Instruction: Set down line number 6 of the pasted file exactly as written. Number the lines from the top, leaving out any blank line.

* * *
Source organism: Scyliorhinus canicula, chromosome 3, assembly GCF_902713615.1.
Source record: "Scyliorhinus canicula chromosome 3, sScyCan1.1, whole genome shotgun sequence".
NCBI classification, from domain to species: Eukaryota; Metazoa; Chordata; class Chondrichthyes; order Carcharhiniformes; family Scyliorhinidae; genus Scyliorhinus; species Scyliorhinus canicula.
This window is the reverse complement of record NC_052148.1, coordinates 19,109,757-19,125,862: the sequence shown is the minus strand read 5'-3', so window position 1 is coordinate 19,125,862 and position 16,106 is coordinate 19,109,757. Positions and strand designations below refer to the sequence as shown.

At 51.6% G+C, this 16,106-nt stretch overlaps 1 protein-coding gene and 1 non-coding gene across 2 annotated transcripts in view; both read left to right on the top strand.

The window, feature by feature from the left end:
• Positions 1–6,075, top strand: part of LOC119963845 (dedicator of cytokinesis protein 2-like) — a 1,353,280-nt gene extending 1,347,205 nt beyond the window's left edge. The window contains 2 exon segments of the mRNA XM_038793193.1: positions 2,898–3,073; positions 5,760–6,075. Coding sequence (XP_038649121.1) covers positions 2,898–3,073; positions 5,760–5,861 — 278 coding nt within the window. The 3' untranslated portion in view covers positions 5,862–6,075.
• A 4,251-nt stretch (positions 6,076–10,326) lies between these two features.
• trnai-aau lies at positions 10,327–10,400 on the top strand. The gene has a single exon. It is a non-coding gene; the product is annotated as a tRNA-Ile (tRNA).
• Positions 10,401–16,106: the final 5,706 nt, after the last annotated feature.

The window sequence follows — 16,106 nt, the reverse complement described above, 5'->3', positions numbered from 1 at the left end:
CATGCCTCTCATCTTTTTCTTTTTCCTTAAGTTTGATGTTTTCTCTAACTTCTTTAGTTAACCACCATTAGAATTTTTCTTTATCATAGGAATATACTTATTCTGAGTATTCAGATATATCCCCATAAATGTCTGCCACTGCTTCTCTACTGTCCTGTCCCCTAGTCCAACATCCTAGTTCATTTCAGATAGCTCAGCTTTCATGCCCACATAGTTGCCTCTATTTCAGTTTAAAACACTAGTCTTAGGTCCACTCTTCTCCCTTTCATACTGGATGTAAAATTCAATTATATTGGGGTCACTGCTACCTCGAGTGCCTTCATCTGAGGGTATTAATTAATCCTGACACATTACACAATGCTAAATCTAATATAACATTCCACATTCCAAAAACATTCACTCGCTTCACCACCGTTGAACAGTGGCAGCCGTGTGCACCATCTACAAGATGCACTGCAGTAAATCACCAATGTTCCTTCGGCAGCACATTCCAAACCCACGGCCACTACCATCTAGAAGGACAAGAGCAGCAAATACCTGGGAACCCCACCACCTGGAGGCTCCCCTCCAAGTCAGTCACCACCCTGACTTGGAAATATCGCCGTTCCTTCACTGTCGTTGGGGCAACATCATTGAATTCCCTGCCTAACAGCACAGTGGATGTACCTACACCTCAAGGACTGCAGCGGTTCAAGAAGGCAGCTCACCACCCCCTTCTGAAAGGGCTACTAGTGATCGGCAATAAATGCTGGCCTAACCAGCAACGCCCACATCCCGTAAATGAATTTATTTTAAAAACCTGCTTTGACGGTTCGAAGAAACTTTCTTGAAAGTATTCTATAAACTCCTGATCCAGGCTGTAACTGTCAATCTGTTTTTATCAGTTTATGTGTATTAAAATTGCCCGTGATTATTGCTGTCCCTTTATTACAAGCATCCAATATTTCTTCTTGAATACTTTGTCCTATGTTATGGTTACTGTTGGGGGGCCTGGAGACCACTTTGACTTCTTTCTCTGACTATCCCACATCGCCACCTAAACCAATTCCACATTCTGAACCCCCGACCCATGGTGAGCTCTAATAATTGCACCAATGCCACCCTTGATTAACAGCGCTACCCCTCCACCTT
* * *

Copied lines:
The window, feature by feature from the left end: